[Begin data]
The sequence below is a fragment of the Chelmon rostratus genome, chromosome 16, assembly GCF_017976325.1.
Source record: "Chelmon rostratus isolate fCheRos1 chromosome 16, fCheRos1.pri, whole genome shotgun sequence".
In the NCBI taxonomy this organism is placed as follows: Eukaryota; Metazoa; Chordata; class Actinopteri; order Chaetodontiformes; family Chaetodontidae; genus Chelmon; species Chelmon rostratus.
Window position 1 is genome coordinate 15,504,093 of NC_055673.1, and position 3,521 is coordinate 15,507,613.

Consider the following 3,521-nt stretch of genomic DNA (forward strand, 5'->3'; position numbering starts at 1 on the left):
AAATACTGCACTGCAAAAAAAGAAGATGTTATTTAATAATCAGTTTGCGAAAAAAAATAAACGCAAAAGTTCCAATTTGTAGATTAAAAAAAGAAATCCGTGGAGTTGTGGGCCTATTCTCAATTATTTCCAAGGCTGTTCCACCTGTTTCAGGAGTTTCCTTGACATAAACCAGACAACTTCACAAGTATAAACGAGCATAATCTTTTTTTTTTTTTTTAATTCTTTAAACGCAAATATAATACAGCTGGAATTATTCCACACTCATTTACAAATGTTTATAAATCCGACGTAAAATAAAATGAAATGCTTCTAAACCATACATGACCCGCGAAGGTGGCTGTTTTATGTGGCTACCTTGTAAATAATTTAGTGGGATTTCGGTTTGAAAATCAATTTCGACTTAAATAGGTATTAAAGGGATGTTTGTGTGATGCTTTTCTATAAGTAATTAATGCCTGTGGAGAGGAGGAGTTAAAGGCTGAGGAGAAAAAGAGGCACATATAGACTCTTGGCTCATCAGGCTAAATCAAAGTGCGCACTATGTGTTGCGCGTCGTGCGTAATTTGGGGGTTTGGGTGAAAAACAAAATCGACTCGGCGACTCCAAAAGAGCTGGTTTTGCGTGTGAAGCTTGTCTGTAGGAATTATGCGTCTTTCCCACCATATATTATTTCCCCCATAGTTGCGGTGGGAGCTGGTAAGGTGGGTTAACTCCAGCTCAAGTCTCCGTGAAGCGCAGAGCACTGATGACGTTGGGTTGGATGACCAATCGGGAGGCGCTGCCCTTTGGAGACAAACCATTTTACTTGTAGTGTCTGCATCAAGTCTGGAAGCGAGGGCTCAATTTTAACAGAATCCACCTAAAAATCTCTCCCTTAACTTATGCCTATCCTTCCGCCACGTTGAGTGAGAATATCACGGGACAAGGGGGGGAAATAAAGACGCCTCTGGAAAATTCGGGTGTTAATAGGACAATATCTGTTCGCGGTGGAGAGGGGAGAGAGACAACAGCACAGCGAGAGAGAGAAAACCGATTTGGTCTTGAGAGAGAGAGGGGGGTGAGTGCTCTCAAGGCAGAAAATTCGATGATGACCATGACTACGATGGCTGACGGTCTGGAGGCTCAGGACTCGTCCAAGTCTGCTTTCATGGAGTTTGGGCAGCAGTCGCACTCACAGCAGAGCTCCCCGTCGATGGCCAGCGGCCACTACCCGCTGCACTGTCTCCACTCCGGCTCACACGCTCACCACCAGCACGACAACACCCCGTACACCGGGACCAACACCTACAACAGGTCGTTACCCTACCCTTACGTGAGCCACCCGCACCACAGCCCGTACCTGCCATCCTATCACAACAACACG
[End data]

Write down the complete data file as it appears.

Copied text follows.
The sequence below is a fragment of the Chelmon rostratus genome, chromosome 16, assembly GCF_017976325.1.
Source record: "Chelmon rostratus isolate fCheRos1 chromosome 16, fCheRos1.pri, whole genome shotgun sequence".
In the NCBI taxonomy this organism is placed as follows: Eukaryota; Metazoa; Chordata; class Actinopteri; order Chaetodontiformes; family Chaetodontidae; genus Chelmon; species Chelmon rostratus.
Window position 1 is genome coordinate 15,504,093 of NC_055673.1, and position 3,521 is coordinate 15,507,613.

Consider the following 3,521-nt stretch of genomic DNA (forward strand, 5'->3'; position numbering starts at 1 on the left):
AAATACTGCACTGCAAAAAAAGAAGATGTTATTTAATAATCAGTTTGCGAAAAAAAATAAACGCAAAAGTTCCAATTTGTAGATTAAAAAAAGAAATCCGTGGAGTTGTGGGCCTATTCTCAATTATTTCCAAGGCTGTTCCACCTGTTTCAGGAGTTTCCTTGACATAAACCAGACAACTTCACAAGTATAAACGAGCATAATCTTTTTTTTTTTTTTTAATTCTTTAAACGCAAATATAATACAGCTGGAATTATTCCACACTCATTTACAAATGTTTATAAATCCGACGTAAAATAAAATGAAATGCTTCTAAACCATACATGACCCGCGAAGGTGGCTGTTTTATGTGGCTACCTTGTAAATAATTTAGTGGGATTTCGGTTTGAAAATCAATTTCGACTTAAATAGGTATTAAAGGGATGTTTGTGTGATGCTTTTCTATAAGTAATTAATGCCTGTGGAGAGGAGGAGTTAAAGGCTGAGGAGAAAAAGAGGCACATATAGACTCTTGGCTCATCAGGCTAAATCAAAGTGCGCACTATGTGTTGCGCGTCGTGCGTAATTTGGGGGTTTGGGTGAAAAACAAAATCGACTCGGCGACTCCAAAAGAGCTGGTTTTGCGTGTGAAGCTTGTCTGTAGGAATTATGCGTCTTTCCCACCATATATTATTTCCCCCATAGTTGCGGTGGGAGCTGGTAAGGTGGGTTAACTCCAGCTCAAGTCTCCGTGAAGCGCAGAGCACTGATGACGTTGGGTTGGATGACCAATCGGGAGGCGCTGCCCTTTGGAGACAAACCATTTTACTTGTAGTGTCTGCATCAAGTCTGGAAGCGAGGGCTCAATTTTAACAGAATCCACCTAAAAATCTCTCCCTTAACTTATGCCTATCCTTCCGCCACGTTGAGTGAGAATATCACGGGACAAGGGGGGGAAATAAAGACGCCTCTGGAAAATTCGGGTGTTAATAGGACAATATCTGTTCGCGGTGGAGAGGGGAGAGAGACAACAGCACAGCGAGAGAGAGAAAACCGATTTGGTCTTGAGAGAGAGAGGGGGGTGAGTGCTCTCAAGGCAGAAAATTCGATGATGACCATGACTACGATGGCTGACGGTCTGGAGGCTCAGGACTCGTCCAAGTCTGCTTTCATGGAGTTTGGGCAGCAGTCGCACTCACAGCAGAGCTCCCCGTCGATGGCCAGCGGCCACTACCCGCTGCACTGTCTCCACTCCGGCTCACACGCTCACCACCAGCACGACAACACCCCGTACACCGGGACCAACACCTACAACAGGTCGTTACCCTACCCTTACGTGAGCCACCCGCACCACAGCCCGTACCTGCCATCCTATCACAACAACACG